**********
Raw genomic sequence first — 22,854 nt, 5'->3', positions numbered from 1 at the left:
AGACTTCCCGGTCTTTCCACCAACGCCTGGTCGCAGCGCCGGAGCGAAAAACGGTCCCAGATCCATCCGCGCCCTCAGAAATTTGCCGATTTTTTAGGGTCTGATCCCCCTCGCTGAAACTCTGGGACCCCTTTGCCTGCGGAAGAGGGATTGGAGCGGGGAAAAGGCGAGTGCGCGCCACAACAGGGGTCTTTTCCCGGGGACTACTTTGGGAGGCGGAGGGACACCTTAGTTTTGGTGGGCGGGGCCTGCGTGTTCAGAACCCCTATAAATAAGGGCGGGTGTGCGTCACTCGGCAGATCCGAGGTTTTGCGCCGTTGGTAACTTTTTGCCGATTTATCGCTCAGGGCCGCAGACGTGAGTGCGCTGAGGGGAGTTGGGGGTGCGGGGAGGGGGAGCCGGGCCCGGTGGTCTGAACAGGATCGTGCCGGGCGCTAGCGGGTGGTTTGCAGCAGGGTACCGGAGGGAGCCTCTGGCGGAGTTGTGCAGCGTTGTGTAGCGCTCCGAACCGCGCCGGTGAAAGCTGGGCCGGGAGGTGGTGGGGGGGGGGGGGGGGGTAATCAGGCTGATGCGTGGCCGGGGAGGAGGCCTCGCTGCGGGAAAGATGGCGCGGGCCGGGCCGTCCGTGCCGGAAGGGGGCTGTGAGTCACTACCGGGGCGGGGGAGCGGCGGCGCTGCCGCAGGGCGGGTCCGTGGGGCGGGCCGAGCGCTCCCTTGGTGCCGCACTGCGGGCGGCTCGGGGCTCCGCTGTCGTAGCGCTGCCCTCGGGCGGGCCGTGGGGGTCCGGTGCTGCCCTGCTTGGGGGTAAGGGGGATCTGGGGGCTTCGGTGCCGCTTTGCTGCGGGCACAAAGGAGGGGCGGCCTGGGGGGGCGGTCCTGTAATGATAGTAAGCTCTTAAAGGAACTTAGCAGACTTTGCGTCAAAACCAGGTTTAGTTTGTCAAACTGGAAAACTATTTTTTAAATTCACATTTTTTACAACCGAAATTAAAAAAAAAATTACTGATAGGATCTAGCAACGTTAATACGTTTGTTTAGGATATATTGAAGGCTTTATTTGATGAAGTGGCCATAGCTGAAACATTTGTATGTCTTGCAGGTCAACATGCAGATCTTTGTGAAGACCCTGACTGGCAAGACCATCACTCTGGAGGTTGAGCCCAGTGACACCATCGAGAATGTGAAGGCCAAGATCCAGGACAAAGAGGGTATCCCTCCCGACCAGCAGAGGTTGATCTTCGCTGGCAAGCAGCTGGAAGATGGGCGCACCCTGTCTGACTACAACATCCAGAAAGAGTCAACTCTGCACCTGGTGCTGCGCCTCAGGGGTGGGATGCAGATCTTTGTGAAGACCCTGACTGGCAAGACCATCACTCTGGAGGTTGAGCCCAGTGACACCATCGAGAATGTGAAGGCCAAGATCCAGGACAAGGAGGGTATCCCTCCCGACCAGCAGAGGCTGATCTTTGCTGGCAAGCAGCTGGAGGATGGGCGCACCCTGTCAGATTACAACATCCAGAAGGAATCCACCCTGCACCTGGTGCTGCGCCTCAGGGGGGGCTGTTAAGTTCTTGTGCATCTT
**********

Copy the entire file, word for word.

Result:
Raw genomic sequence first — 22,854 nt, 5'->3', positions numbered from 1 at the left:
AGACTTCCCGGTCTTTCCACCAACGCCTGGTCGCAGCGCCGGAGCGAAAAACGGTCCCAGATCCATCCGCGCCCTCAGAAATTTGCCGATTTTTTAGGGTCTGATCCCCCTCGCTGAAACTCTGGGACCCCTTTGCCTGCGGAAGAGGGATTGGAGCGGGGAAAAGGCGAGTGCGCGCCACAACAGGGGTCTTTTCCCGGGGACTACTTTGGGAGGCGGAGGGACACCTTAGTTTTGGTGGGCGGGGCCTGCGTGTTCAGAACCCCTATAAATAAGGGCGGGTGTGCGTCACTCGGCAGATCCGAGGTTTTGCGCCGTTGGTAACTTTTTGCCGATTTATCGCTCAGGGCCGCAGACGTGAGTGCGCTGAGGGGAGTTGGGGGTGCGGGGAGGGGGAGCCGGGCCCGGTGGTCTGAACAGGATCGTGCCGGGCGCTAGCGGGTGGTTTGCAGCAGGGTACCGGAGGGAGCCTCTGGCGGAGTTGTGCAGCGTTGTGTAGCGCTCCGAACCGCGCCGGTGAAAGCTGGGCCGGGAGGTGGTGGGGGGGGGGGGGGGGGTAATCAGGCTGATGCGTGGCCGGGGAGGAGGCCTCGCTGCGGGAAAGATGGCGCGGGCCGGGCCGTCCGTGCCGGAAGGGGGCTGTGAGTCACTACCGGGGCGGGGGAGCGGCGGCGCTGCCGCAGGGCGGGTCCGTGGGGCGGGCCGAGCGCTCCCTTGGTGCCGCACTGCGGGCGGCTCGGGGCTCCGCTGTCGTAGCGCTGCCCTCGGGCGGGCCGTGGGGGTCCGGTGCTGCCCTGCTTGGGGGTAAGGGGGATCTGGGGGCTTCGGTGCCGCTTTGCTGCGGGCACAAAGGAGGGGCGGCCTGGGGGGGCGGTCCTGTAATGATAGTAAGCTCTTAAAGGAACTTAGCAGACTTTGCGTCAAAACCAGGTTTAGTTTGTCAAACTGGAAAACTATTTTTTAAATTCACATTTTTTACAACCGAAATTAAAAAAAAAATTACTGATAGGATCTAGCAACGTTAATACGTTTGTTTAGGATATATTGAAGGCTTTATTTGATGAAGTGGCCATAGCTGAAACATTTGTATGTCTTGCAGGTCAACATGCAGATCTTTGTGAAGACCCTGACTGGCAAGACCATCACTCTGGAGGTTGAGCCCAGTGACACCATCGAGAATGTGAAGGCCAAGATCCAGGACAAAGAGGGTATCCCTCCCGACCAGCAGAGGTTGATCTTCGCTGGCAAGCAGCTGGAAGATGGGCGCACCCTGTCTGACTACAACATCCAGAAAGAGTCAACTCTGCACCTGGTGCTGCGCCTCAGGGGTGGGATGCAGATCTTTGTGAAGACCCTGACTGGCAAGACCATCACTCTGGAGGTTGAGCCCAGTGACACCATCGAGAATGTGAAGGCCAAGATCCAGGACAAGGAGGGTATCCCTCCCGACCAGCAGAGGCTGATCTTTGCTGGCAAGCAGCTGGAGGATGGGCGCACCCTGTCAGATTACAACATCCAGAAGGAATCCACCCTGCACCTGGTGCTGCGCCTCAGGGGGGGCTGTTAAGTTCTTGTGCATCTT